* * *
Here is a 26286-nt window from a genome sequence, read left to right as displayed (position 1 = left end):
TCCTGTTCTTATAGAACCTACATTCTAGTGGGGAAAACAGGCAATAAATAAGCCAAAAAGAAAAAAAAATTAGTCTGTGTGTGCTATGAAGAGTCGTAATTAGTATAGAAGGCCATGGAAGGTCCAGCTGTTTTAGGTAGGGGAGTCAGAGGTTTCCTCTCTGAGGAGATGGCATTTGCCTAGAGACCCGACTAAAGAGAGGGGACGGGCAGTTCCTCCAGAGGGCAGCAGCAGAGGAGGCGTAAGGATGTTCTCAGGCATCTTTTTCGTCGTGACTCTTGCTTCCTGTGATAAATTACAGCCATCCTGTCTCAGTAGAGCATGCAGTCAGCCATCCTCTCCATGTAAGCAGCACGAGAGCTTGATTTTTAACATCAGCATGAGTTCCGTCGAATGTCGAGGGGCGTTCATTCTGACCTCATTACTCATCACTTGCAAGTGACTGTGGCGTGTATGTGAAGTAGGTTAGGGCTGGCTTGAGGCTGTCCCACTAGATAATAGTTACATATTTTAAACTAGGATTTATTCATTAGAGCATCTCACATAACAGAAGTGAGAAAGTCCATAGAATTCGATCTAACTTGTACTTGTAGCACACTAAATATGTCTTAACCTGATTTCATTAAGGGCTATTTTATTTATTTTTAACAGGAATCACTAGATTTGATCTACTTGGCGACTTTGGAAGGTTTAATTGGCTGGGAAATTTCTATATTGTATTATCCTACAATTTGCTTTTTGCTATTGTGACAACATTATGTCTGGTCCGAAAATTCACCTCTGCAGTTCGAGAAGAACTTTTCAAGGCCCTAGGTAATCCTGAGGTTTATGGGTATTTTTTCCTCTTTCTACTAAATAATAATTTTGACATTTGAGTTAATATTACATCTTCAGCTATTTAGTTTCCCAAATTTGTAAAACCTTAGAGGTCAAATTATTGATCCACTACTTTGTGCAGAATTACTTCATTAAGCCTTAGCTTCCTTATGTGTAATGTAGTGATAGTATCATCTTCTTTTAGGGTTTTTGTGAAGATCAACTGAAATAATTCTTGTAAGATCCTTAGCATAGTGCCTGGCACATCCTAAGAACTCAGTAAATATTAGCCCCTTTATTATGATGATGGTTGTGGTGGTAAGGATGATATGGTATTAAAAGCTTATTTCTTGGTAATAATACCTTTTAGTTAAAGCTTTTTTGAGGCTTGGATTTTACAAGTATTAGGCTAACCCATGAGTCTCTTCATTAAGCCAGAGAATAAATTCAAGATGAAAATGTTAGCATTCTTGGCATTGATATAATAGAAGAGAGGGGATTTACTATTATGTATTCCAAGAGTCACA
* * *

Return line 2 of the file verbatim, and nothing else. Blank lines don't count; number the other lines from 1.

TCCTGTTCTTATAGAACCTACATTCTAGTGGGGAAAACAGGCAATAAATAAGCCAAAAAGAAAAAAAAATTAGTCTGTGTGTGCTATGAAGAGTCGTAATTAGTATAGAAGGCCATGGAAGGTCCAGCTGTTTTAGGTAGGGGAGTCAGAGGTTTCCTCTCTGAGGAGATGGCATTTGCCTAGAGACCCGACTAAAGAGAGGGGACGGGCAGTTCCTCCAGAGGGCAGCAGCAGAGGAGGCGTAAGGATGTTCTCAGGCATCTTTTTCGTCGTGACTCTTGCTTCCTGTGATAAATTACAGCCATCCTGTCTCAGTAGAGCATGCAGTCAGCCATCCTCTCCATGTAAGCAGCACGAGAGCTTGATTTTTAACATCAGCATGAGTTCCGTCGAATGTCGAGGGGCGTTCATTCTGACCTCATTACTCATCACTTGCAAGTGACTGTGGCGTGTATGTGAAGTAGGTTAGGGCTGGCTTGAGGCTGTCCCACTAGATAATAGTTACATATTTTAAACTAGGATTTATTCATTAGAGCATCTCACATAACAGAAGTGAGAAAGTCCATAGAATTCGATCTAACTTGTACTTGTAGCACACTAAATATGTCTTAACCTGATTTCATTAAGGGCTATTTTATTTATTTTTAACAGGAATCACTAGATTTGATCTACTTGGCGACTTTGGAAGGTTTAATTGGCTGGGAAATTTCTATATTGTATTATCCTACAATTTGCTTTTTGCTATTGTGACAACATTATGTCTGGTCCGAAAATTCACCTCTGCAGTTCGAGAAGAACTTTTCAAGGCCCTAGGTAATCCTGAGGTTTATGGGTATTTTTTCCTCTTTCTACTAAATAATAATTTTGACATTTGAGTTAATATTACATCTTCAGCTATTTAGTTTCCCAAATTTGTAAAACCTTAGAGGTCAAATTATTGATCCACTACTTTGTGCAGAATTACTTCATTAAGCCTTAGCTTCCTTATGTGTAATGTAGTGATAGTATCATCTTCTTTTAGGGTTTTTGTGAAGATCAACTGAAATAATTCTTGTAAGATCCTTAGCATAGTGCCTGGCACATCCTAAGAACTCAGTAAATATTAGCCCCTTTATTATGATGATGGTTGTGGTGGTAAGGATGATATGGTATTAAAAGCTTATTTCTTGGTAATAATACCTTTTAGTTAAAGCTTTTTTGAGGCTTGGATTTTACAAGTATTAGGCTAACCCATGAGTCTCTTCATTAAGCCAGAGAATAAATTCAAGATGAAAATGTTAGCATTCTTGGCATTGATATAATAGAAGAGAGGGGATTTACTATTATGTATTCCAAGAGTCACA